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Travel Tips - How to Make the Most of Your Time in Nottingham

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Nottingham is a vibrant, modern city soaked in myth and history, where Robin Hood’s story still lives on in the streets and surrounding forests. The city's excellent nightlife options make it popular with a young crowd, and history aficionados love the scattering of Tudor-style buildings throughout the centre. Located right in the middle of England, Nottingham is easily accessible from most other major cities.

Best time to travel


The English weather can be unpredictable, so it’s always a good idea to pack an umbrella. Summers are generally mild and often sunny. Winter temperatures often dip below 0 degrees C (32 F). Snow is common in January and February, making all the traditional inns and their coal fires even more inviting, though it normally thaws after a couple of days. The city is at its busiest during the summer months, but crowds are also tempted to the centre over winter weekends for various markets and fairs.

Not to miss


Nottingham Castle, the network of caves, and what remains of the once-vast Sherwood Forest are the 3 biggest attractions, and the story of Robin Hood can be experienced in many ways throughout the city. The first week of October sees Goose Fair come to town and set up its carnival rides and games at the Forest Recreation Ground. Indie music fans flock to the city for the Dot to Dot festival over May's Spring Bank Holiday weekend.


Getting around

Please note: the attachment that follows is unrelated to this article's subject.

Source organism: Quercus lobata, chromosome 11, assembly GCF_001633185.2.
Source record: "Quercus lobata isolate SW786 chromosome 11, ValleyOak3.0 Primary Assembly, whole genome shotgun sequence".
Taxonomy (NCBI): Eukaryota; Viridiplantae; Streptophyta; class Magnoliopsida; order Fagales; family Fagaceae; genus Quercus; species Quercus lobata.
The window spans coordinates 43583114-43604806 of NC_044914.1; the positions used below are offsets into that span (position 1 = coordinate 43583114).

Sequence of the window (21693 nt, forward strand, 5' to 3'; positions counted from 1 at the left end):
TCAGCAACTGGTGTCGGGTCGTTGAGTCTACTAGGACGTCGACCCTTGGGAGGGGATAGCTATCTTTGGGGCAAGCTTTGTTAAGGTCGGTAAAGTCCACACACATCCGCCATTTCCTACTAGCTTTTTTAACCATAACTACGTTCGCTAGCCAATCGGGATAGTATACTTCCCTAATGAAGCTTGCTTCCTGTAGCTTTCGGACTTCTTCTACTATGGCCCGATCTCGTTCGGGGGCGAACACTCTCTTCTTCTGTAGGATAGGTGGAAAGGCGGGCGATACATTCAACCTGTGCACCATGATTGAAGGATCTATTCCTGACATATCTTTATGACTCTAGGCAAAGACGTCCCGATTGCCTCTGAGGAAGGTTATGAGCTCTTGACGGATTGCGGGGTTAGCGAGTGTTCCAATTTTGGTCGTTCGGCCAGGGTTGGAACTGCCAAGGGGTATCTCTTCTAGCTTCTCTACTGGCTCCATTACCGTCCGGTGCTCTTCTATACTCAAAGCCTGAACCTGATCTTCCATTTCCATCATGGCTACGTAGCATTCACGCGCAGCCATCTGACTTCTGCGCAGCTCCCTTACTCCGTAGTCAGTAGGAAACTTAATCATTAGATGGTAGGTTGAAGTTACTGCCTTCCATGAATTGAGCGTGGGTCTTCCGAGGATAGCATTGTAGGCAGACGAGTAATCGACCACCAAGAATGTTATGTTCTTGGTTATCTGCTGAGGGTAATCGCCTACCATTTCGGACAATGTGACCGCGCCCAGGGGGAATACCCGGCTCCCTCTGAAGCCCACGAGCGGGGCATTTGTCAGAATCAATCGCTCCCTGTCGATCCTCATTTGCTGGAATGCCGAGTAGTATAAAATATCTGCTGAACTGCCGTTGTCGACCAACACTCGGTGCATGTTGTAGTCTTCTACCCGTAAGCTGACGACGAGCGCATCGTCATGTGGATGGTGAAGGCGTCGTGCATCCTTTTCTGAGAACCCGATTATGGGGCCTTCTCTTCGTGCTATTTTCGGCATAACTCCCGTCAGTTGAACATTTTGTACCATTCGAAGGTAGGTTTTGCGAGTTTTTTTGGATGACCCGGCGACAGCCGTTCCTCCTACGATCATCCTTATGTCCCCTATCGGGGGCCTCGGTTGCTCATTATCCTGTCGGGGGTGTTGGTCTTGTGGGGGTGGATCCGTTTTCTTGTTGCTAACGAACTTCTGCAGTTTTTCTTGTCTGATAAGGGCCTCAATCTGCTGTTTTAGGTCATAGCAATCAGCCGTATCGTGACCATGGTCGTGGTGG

Many budget airlines service East Midlands Airport (EMA), which connects with the city centre in 55 minutes via the Skylink bus service. East Midland Trains runs many lines through Nottingham train station including a direct train to London. Once in Nottingham, the city centre is compact enough to walk around - the rest of the city is conveniently linked up by an efficient network of buses and trams.




Nottingham cuisine doesn’t differ hugely from that found throughout England. Though less common than it used to be, a full English breakfast of bacon, sausages, eggs, and baked beans is the traditional way to start the day, and subsequent meals will usually consist of hearty food. Most pubs serve classic comfort dishes such as hot meat pies and mashed potato. For a spicy late-night meal, look no further than one of the city's many curry houses. Local delicacies include blue-veined Stilton cheese and Bramley apples. It’s also worth noting that bread rolls are known locally as “cobs.”


Customs and etiquette


“Eh up me duck” is the classic Nottinghamshire greeting and locals - who tend to be relaxed and affable - have no qualms using it in conversation with strangers. Tipping around 10 percent of the final bill is expected in most restaurants and cafés that offer table service. You won’t need to tip in bars and pubs, but a few friendly words with the bartender - especially in the more traditional inns - can go a long way.


Fast facts


  • Population: 797000

  • Spoken languages: English

  • Electrical: 220-240 volts, 50 Hz, plug type G

  • Phone calling code: +44 115

  • Emergency number: 999